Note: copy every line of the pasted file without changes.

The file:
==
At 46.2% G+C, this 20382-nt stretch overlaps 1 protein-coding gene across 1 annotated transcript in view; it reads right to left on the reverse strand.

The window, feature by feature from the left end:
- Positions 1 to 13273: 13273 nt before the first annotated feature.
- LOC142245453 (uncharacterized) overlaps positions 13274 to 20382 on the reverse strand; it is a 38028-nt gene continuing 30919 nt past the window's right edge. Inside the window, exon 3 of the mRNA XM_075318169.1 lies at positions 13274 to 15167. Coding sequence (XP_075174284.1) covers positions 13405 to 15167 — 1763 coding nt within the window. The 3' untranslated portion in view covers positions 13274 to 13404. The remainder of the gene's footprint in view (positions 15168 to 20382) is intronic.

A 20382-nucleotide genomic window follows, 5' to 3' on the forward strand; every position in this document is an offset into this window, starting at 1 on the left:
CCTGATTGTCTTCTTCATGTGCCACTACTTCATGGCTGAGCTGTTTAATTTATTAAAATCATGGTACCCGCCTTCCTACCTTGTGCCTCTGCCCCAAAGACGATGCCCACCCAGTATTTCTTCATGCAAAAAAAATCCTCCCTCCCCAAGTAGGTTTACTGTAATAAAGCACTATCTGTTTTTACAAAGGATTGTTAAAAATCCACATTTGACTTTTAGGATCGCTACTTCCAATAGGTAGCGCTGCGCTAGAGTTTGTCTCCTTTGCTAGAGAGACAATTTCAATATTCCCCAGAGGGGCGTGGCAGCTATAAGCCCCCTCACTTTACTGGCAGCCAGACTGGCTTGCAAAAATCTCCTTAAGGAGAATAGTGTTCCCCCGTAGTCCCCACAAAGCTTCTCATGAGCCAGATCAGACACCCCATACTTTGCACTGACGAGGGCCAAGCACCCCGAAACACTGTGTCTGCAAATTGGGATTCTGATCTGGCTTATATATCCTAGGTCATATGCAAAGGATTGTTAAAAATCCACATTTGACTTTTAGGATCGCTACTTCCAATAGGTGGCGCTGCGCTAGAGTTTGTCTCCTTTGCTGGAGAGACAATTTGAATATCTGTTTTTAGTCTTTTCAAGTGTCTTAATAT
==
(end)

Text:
At 46.2% G+C, this 20382-nt stretch overlaps 1 protein-coding gene across 1 annotated transcript in view; it reads right to left on the reverse strand.

The window, feature by feature from the left end:
- Positions 1 to 13273: 13273 nt before the first annotated feature.
- LOC142245453 (uncharacterized) overlaps positions 13274 to 20382 on the reverse strand; it is a 38028-nt gene continuing 30919 nt past the window's right edge. Inside the window, exon 3 of the mRNA XM_075318169.1 lies at positions 13274 to 15167. Coding sequence (XP_075174284.1) covers positions 13405 to 15167 — 1763 coding nt within the window. The 3' untranslated portion in view covers positions 13274 to 13404. The remainder of the gene's footprint in view (positions 15168 to 20382) is intronic.

A 20382-nucleotide genomic window follows, 5' to 3' on the forward strand; every position in this document is an offset into this window, starting at 1 on the left:
CCTGATTGTCTTCTTCATGTGCCACTACTTCATGGCTGAGCTGTTTAATTTATTAAAATCATGGTACCCGCCTTCCTACCTTGTGCCTCTGCCCCAAAGACGATGCCCACCCAGTATTTCTTCATGCAAAAAAAATCCTCCCTCCCCAAGTAGGTTTACTGTAATAAAGCACTATCTGTTTTTACAAAGGATTGTTAAAAATCCACATTTGACTTTTAGGATCGCTACTTCCAATAGGTAGCGCTGCGCTAGAGTTTGTCTCCTTTGCTAGAGAGACAATTTCAATATTCCCCAGAGGGGCGTGGCAGCTATAAGCCCCCTCACTTTACTGGCAGCCAGACTGGCTTGCAAAAATCTCCTTAAGGAGAATAGTGTTCCCCCGTAGTCCCCACAAAGCTTCTCATGAGCCAGATCAGACACCCCATACTTTGCACTGACGAGGGCCAAGCACCCCGAAACACTGTGTCTGCAAATTGGGATTCTGATCTGGCTTATATATCCTAGGTCATATGCAAAGGATTGTTAAAAATCCACATTTGACTTTTAGGATCGCTACTTCCAATAGGTGGCGCTGCGCTAGAGTTTGTCTCCTTTGCTGGAGAGACAATTTGAATATCTGTTTTTAGTCTTTTCAAGTGTCTTAATAT